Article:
Where does Saloni get her ideas and strength to fight for the rights?
Saloni’s journey into ‘activism’ began when she had started attending the ‘Baag Shala’ (garden school) of ‘Maitrakul’ – a residential study centre for students run under the aegis of ‘Chhatrashakti Sanstha’. Maitrakul, is an abode for children from the weaker sections who find it difficult to pursue school education due to challenging circumstances at home. Here, the children study in a local aided school.
In 2014, Maitrakul boarding was established by Kishor at Bapgaon, Kalyan in Thane district realizing the need for a shelter for the children coming from a low-income background such as Saloni’s. Originally from Virar, a town in Palghar district, Saloni convinced her mother to allow her to relocate to Thane. Saloni’s mother Manali Todkari who works as a domestic help understood her daughter’s dream and helped her achieve that.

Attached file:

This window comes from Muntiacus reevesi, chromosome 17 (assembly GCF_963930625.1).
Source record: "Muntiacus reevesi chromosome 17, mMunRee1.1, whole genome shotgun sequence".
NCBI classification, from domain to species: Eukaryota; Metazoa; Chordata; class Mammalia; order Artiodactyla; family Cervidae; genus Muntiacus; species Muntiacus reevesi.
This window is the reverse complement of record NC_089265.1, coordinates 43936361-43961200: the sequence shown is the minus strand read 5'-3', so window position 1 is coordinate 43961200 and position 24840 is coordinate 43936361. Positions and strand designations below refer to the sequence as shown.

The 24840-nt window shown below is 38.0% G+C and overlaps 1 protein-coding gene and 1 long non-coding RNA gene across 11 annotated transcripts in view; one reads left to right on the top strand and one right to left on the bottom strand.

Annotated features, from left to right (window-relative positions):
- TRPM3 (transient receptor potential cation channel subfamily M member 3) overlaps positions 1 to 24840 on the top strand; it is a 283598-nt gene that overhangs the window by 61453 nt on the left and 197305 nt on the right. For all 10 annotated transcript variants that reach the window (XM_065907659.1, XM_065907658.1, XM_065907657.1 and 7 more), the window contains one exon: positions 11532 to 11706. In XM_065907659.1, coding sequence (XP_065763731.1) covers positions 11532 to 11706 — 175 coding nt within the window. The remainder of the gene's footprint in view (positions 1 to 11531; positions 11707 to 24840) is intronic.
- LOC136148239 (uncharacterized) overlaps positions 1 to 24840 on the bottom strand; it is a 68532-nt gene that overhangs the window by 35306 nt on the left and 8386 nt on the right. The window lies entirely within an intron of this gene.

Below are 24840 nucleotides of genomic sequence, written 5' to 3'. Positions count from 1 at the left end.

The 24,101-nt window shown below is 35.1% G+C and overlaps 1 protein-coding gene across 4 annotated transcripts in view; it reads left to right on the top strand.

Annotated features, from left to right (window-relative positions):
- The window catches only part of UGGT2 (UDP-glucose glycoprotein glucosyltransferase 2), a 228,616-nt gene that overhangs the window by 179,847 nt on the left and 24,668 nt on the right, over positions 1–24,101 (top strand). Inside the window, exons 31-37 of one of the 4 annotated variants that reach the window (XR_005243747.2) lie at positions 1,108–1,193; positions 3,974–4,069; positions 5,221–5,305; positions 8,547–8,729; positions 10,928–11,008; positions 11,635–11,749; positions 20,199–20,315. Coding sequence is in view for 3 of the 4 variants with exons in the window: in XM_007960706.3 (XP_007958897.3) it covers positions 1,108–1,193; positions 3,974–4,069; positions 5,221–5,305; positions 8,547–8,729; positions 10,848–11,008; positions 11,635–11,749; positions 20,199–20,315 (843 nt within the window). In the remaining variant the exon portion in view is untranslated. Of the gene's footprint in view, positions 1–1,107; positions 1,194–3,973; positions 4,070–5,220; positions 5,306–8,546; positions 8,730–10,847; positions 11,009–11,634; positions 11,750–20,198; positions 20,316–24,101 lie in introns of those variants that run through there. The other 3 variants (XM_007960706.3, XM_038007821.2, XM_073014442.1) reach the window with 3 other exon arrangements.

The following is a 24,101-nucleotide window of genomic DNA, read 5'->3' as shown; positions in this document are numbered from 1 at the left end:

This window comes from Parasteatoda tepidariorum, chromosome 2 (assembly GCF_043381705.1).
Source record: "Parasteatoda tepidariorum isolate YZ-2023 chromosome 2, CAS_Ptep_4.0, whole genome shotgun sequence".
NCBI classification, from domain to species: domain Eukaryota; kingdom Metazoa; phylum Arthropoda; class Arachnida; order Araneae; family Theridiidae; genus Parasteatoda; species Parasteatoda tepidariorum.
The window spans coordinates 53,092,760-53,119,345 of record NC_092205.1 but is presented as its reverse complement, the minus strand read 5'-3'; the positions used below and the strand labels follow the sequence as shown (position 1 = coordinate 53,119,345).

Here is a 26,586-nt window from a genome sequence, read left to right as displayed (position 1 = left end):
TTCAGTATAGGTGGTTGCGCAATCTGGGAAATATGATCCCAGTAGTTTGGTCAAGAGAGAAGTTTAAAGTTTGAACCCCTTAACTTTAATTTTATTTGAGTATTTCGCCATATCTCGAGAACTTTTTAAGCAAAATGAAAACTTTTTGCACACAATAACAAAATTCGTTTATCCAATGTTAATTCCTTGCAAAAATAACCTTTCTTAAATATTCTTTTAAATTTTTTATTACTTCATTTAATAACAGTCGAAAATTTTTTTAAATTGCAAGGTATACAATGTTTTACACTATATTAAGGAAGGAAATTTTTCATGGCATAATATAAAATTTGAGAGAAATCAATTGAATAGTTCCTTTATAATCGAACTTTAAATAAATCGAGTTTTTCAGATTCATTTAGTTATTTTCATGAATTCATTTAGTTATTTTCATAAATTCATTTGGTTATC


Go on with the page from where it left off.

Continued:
After moving to Maitrakul, Saloni started attending the local secondary school not very far from the boarding. While she was studying in Class 10th, she learnt that out of school children wanting to appear for the Secondary School Certification (SSC) Board exam directly, had to fill the exam form no. 17 through a school.
Although the charge for the form 17 is ₹400, the schools were overcharging these hapless adolescents around ₹ 4,000-5,000 per each form. When Saloni noticed the exploitation, she raised the issue with the school administration who dismissed her concerns. Looking at the administration’s response, Saloni and fellow students decided to peacefully protest against the SSC Board.
“We tried to seek an appointment with the SSC Board officers but to no avail. We wrote several letters but didn’t receive any reply. As our pleas were falling on deaf ears, we staged dharnas outside the board office. Even after days of protests when the board refused to act, we decided to change our strategy.